4. Elisha says:

    Estate planning is more then just a will and a power of attorney. Long term care planning is the main focus of any conversation I have with a client. The will, POA, health care proxy and living will prepared by attorneys are just form documents that we tailor to each client, no different then LegalZoom. Its the LTC conversation and protecting the estate from a Medicaid Recovery Action that a client will never get with an online service.

  5. David Hiersekorn says:

    I agree that LegalZoom is a greater threat than most attorneys think. And, I agree that LZ competes on convenience as much as price. But, I can’t agree that the solution is for attorneys to offer a bolt-on service that, itself, could easily be duplicated by LegalZoom.

    I like the service that you’re advertising here, at least in concept. I could even see myself signing up some day. But, I think it’s kind of silly to think that an online repository of information is somehow the LegalZoom-killer that we’ve all been looking for.

    Attorneys can beat LegalZoom in exactly one way. We need to inform the world that we can offer the one thing that LegalZoom cannot. We can offer RESULTS. The heart of legal advice is the promise that “if you do X, then you will get Y.” LegalZoom cannot promise that, ever.

    That’s our better mousetrap. We already have it.

    • David, I’m afraid I find myself shaking my head. I’d like to hear about your better mousetrap. What solutions do you offer your clients to address the passing-on of online account information? Of funeral plans? Are you still using paper intake forms or have you come up with dynamic online intake that’s more convenient for your clients? Do you give them convenient self-help tools to continue updating their information after they’ve left your office? If you’ve created a good solution for these things, more power to you because I haven’t heard of many who have. Those who continue to ignore the real demands of modern clients, will find themselves more likely holding a buggy whip than a mousetrap.

      • David Hiersekorn says:

        Joe, I think you’re missing my point. You presented your solution as a way for attorneys to beat LegalZoom. I’m saying that, while your product is interesting, it’s not going to give us an advantage over LegalZoom, because LegalZoom could easily offer everything you do.

        They already let customers enter information online. They could easily create a system where people could store online account information or funeral arrangements. There is nothing in your system that could not be copied by LegalZoom tomorrow.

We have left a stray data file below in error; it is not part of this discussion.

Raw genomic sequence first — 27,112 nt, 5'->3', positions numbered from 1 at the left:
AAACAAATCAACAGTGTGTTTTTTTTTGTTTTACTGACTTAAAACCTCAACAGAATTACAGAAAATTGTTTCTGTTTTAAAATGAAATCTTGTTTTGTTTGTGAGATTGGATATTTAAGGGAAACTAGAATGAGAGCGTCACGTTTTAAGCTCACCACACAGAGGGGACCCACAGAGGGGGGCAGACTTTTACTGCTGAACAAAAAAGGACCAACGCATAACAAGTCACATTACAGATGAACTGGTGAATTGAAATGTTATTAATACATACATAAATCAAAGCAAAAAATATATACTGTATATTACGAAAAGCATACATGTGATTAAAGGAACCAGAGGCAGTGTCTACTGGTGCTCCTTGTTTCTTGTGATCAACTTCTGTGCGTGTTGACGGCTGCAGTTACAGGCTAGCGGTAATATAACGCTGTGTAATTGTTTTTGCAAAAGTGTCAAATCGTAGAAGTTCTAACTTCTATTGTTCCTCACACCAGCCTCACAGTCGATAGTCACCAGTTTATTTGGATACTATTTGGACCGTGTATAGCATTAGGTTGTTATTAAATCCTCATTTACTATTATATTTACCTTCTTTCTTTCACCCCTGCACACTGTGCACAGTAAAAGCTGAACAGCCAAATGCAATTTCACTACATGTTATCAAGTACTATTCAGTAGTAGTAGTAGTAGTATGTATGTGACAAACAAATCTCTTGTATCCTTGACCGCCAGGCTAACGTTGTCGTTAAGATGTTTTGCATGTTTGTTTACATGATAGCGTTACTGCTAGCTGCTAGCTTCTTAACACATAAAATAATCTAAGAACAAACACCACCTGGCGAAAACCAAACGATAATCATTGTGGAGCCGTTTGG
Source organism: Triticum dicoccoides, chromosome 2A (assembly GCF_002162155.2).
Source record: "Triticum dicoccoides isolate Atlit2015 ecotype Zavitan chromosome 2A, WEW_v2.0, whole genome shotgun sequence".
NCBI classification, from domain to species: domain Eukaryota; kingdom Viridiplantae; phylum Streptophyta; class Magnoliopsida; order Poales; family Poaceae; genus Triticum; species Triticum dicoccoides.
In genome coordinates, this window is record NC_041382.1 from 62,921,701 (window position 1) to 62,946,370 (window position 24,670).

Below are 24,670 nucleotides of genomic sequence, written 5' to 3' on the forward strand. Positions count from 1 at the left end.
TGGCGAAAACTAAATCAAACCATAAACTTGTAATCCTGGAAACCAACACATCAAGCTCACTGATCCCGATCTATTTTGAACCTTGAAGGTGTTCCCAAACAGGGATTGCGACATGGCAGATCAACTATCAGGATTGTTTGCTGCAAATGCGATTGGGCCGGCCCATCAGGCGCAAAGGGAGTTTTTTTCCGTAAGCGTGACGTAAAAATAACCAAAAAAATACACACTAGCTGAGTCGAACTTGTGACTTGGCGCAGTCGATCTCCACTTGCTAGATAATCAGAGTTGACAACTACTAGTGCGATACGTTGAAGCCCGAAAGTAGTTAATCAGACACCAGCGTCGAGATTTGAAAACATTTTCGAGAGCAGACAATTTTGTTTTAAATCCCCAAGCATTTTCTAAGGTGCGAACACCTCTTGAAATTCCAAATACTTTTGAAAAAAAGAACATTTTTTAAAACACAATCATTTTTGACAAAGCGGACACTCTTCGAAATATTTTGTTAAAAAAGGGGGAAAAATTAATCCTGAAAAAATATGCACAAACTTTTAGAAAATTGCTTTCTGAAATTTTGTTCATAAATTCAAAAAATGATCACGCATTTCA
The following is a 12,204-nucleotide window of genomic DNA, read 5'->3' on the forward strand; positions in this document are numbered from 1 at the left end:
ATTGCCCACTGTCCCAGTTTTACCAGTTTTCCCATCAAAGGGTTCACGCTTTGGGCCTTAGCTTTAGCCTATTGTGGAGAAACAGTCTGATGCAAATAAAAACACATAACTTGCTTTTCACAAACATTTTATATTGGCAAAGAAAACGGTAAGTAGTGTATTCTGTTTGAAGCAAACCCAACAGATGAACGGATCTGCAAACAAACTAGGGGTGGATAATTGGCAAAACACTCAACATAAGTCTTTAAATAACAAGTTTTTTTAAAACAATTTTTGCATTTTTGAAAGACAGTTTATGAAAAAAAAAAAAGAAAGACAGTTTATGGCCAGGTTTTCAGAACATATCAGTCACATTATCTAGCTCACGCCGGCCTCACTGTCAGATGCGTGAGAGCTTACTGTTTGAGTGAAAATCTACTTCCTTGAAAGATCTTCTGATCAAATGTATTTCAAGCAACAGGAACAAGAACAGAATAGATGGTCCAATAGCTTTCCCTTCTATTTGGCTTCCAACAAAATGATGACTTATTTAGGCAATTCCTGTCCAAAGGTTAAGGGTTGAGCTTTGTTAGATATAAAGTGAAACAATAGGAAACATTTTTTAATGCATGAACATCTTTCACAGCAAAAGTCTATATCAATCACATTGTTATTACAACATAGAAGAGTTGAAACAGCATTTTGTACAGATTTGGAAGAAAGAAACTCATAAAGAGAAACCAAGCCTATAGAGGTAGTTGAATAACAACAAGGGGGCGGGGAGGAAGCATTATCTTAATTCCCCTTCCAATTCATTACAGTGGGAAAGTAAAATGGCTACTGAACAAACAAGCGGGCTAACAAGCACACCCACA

That doesn’t mean your system is bad. Like I said, it looks cool.

        As for your questions, MY system is awesome. I’m not going to spill all my candy on the table here. There is a fair amount of intellectual property in my system. But, suffice it to say that I don’t offer estate planning as a one-time transaction. I offer people a lifetime of legal protection with regular updates and ongoing improvements in their plan. It’s online when they want it, offline when they don’t. We plan for digital assets, too.

        But, I don’t want to get away from the important point you raised. I do agree with you that LegalZoom is a problem. I believe that the solution is for the legal industry to point out the HUGE gaping hole in LegalZoom’s services. That is, they can’t actually promise any RESULTS. They can’t even say that their plans will work. They are confined to saying that they have worked in the past, because promising that THIS plan will work for THIS purpose is, by its nature, giving legal advice. They can’t do that.

        So, our better mousetrap isn’t an online service that is easily duplicated. It’s the fact that lawyers can promise a result. We can tell clients that you do this, you will get what you want. And, if you ask me, we need to beat that drum as loudly as possible.

        • I certainly appreciate your points. At the risk of blathering, I’ll make one more myself. My claim is that Estate Map and the other systems mentioned DO create solutions that beat LegalZoom. It matters not that Legalzoom can copy Estate Map. Estate Map is a superior offering BECAUSE it demands the inclusion of an estate attorney. It gives US the tools to give the convenience and robust solutions that clients seek in the age of Google. I think you and I may have the same position as each other but are simply stating it differently.

          • Jeffrey R. Gottlieb says:

            I think David’s point is that LZ could seemingly fairly easily incorporate the type of solutions and services that Estate Map provides. EstateMap itself may demand the inclusion of an attorney, but are you saying that LZ could not come up with a comparable system that does not “require” an attorney? I’m not clear why that would be the case.